“What’s that for?” I asked my mother.

“We’re putting in a bell for Cliff and Helen to let us know they want Princess to come over without having to call on the phone,” she said. She explained that they could just flip a switch, the bell would ring at our home and we could let Princess out to go over.

Sounded reasonable to me. My mother talked on the phone – a lot. I don’t know what she would have done if she’d been born in a time before Alex Bell got the world wired up. So it made sense, if they wanted the Freud of dogs for company and my mother was on the phone, sure, why not a bell?

I told the kids at school about the dog bell proudly, thinking it demonstrated once again the ingenuity – and slight wackiness – of my parents. What will they think of next?

I saw it in action, time and again. R-r-i-i-n-n-g-g! Door opens. Dog let out. Door opens at Cliff and Helen’s. Repeat.

I did raise a question, however. Whenever the bell would ring, instead of instantly opening our door and letting Princess trot over for belly rubs and treats, my mother would call Helen and make sure she wanted Princess.

This made no sense to me. Wasn’t the whole point of the bell to avoid the phone call? Well, adults often did strange and illogical things, I was savvy enough to know that. This might be another one of those “adult” things I didn’t quite comprehend.

I also found it odd that the switch – a common light switch – wasn’t out in the open in Helen’s home, but was behind a big calendar on the wall in their smoke-saturated home. Helen smoked Kents, filtered. So they don’t accidentally set it off, it was explained to me. Oh, of course.

So, when that dog alarm suddenly sounded at 2 a.m., I jumped out of bed laughing, as I saw my mother frantically calling a number on the phone.

“Why,” I said, giggling almost uncontrollably, “do they want Princess this early in the morning?” I couldn’t wait to tell this hilarious story at school the next day. They weren’t going to believe it. A dog call at 2 a.m.? Whoever heard of such a thing? My friend Ray thought my parents were kind of nuts anyway. Now, I had a gut buster of a story to tell. “You’ll never believe what happened last night …” Oh yeah, milk was going to be shooting out of Ray’s nose like twin fire hoses at full blast.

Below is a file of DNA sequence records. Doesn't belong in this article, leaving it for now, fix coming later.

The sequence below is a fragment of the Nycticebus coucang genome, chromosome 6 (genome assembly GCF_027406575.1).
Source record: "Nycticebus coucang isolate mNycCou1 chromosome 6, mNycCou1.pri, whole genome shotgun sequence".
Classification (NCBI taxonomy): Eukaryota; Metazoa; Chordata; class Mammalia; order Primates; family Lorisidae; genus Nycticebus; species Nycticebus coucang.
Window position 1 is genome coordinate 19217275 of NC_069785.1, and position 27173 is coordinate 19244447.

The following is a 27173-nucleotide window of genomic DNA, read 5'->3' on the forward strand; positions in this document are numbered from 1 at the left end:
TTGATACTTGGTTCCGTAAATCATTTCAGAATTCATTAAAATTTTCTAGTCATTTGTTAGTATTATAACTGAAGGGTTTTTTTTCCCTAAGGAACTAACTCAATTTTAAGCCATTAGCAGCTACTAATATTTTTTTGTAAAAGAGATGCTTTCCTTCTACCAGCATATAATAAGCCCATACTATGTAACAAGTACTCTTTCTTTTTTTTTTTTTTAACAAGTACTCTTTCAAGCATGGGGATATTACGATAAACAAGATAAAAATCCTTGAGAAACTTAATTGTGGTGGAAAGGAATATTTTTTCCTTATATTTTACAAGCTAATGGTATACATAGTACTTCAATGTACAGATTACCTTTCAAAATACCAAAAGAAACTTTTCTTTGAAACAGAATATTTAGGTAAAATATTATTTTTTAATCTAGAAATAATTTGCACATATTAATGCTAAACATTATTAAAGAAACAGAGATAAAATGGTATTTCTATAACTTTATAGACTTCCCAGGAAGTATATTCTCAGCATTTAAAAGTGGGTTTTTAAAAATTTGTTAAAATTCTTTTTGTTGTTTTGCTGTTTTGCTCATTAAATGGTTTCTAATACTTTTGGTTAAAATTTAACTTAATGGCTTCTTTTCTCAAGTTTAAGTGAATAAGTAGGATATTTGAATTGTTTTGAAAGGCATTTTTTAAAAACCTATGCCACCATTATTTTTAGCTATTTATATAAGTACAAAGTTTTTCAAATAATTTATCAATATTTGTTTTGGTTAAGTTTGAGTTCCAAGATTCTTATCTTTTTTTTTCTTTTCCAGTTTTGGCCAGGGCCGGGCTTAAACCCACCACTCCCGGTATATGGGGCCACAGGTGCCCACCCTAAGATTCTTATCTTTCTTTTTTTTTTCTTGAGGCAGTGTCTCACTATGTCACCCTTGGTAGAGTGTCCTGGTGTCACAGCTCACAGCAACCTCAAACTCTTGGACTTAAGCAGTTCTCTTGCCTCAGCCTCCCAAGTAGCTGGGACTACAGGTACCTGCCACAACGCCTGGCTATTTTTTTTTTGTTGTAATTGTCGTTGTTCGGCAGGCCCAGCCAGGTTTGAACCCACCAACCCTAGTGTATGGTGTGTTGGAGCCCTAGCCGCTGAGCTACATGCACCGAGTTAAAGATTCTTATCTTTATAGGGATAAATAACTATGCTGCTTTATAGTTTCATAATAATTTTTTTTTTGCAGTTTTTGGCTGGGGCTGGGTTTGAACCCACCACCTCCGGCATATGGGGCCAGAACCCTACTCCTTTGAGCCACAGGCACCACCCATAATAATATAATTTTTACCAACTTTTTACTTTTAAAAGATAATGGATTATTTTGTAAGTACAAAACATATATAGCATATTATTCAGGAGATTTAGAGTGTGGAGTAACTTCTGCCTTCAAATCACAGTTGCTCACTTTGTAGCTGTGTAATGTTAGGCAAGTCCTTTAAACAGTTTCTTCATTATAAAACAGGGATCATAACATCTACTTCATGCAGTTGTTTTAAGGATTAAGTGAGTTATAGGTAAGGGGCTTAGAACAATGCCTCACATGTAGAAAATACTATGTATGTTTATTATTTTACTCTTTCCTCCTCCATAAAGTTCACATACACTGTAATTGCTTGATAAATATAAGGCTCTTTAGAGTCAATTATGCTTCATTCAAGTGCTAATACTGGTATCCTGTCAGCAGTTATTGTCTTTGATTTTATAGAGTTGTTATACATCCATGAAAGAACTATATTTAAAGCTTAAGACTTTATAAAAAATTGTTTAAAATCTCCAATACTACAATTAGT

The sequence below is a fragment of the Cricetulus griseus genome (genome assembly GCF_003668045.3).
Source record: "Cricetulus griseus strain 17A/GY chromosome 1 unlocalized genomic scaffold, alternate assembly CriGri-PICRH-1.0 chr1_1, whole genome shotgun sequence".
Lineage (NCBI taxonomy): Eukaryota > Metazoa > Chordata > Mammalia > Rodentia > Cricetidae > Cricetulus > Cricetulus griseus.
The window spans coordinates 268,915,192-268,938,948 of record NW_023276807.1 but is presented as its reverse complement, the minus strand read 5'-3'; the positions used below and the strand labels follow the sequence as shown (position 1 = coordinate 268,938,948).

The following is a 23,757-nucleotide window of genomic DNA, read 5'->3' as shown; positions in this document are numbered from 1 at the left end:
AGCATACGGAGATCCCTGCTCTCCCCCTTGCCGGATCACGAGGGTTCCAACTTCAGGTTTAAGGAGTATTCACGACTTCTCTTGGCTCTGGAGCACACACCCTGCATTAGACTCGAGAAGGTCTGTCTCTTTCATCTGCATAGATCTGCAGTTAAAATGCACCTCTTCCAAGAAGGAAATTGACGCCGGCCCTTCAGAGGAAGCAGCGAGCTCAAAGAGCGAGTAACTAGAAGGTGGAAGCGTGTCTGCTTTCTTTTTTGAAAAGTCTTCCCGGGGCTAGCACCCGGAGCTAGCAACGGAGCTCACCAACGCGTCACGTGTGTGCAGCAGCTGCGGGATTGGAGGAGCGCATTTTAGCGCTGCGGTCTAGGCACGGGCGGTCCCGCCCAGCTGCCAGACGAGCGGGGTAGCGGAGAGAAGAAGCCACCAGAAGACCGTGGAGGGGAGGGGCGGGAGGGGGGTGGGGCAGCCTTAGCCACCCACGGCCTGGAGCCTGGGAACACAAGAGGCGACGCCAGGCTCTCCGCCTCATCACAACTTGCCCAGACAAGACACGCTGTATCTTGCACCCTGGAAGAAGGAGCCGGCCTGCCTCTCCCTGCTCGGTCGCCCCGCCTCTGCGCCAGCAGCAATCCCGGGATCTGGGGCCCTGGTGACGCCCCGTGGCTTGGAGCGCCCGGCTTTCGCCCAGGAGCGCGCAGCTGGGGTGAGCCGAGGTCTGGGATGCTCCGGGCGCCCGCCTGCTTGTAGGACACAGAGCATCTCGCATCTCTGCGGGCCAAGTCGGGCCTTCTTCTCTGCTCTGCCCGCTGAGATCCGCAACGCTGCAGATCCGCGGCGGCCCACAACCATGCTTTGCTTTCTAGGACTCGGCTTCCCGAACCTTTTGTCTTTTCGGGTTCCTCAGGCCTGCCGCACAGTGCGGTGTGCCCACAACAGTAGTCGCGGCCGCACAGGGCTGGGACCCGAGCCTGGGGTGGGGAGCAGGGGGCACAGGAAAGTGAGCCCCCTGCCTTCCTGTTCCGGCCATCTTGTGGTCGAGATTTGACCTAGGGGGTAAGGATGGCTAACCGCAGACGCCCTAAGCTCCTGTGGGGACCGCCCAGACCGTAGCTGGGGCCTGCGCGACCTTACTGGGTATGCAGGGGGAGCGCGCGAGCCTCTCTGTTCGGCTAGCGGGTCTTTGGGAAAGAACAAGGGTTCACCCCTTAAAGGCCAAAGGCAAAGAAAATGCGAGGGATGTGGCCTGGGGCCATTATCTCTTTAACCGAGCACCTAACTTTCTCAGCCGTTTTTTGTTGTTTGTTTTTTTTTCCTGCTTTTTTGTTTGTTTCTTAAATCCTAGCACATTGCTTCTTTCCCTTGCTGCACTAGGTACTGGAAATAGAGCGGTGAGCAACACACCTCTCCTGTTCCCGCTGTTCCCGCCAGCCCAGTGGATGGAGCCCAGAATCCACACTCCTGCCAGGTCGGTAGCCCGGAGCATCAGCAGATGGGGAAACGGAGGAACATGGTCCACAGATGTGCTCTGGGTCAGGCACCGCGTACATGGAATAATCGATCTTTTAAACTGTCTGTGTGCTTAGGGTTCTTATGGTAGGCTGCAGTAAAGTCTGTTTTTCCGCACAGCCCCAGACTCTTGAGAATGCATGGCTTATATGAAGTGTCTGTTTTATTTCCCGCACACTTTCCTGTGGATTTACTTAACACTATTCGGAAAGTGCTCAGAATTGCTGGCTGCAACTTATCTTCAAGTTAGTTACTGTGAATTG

My parents were frantic, running around, looking out windows. Finally, my father, who I had observed speedily donning pants and shoes, crashed out the front door and ran next door.

I repeated my question as I walked around in my Roy Rogers pjs with a grin on my face at the hilarity of it all. How was I going to capture all this chaos for Ray?

My mother finally stopped to address my question, as well as my no-doubt annoying laughter. “They aren’t calling for Princess, Cliff and Helen are having a fight and we put the bell in for her to call us if there’s trouble.”

Mother then returned to dialing our rotary phone. I don’t know how long I stood crestfallen, absorbing this new information as my 6-year-old brain updated itself. That bell wasn’t for the dog, it was for those mysterious adult matters that we children weren’t privy to in the ‘60s.

Before long, red and blue colored shapes danced around the walls of our living room through the blinds. Johnny Law was here. The seriousness of the matter took shape in my first-grade gray matter. Princess had been a pawn in an adult game. So had I.

Later, when I was told that Cliff and Helen were getting a divorce, I asked why and my mother explained that sometimes people didn’t love each other anymore. It was, I could tell, not a subject she wanted to elaborate on to an inquisitive 6-year-old reporter in waiting.

Still later, when Cliff moved back in and the lawn returned to its crisp, tight-cornered military precision, I asked my mother why he was back. “They decided they loved each other,” she said, obviously tiring of this line of inquiry. My mother could cry instantaneously when something was sad – or happy – it didn’t matter. These kinds of questions were not welcome.

Unlike me, Princess was oblivious to the adult drama swirling around her. Sure, she missed out on a treat that night. But no doubt, Pavlov-like, whenever that bell went off she was back salivating, ready to provide some therapy in exchange for some treats. The odd, early-morning bell was soon forgotten for her as things returned to a treatastic normal. And, I guess, in the end, her therapy worked, as Cliff and Helen stayed married until they died, spoiling our other dogs along the way, grieving with us when they passed away.

Me? I learned an early lesson, that in the world of adults, things are rarely clear as a bell.

Robert Francis is editor of the Fort Worth Business Press.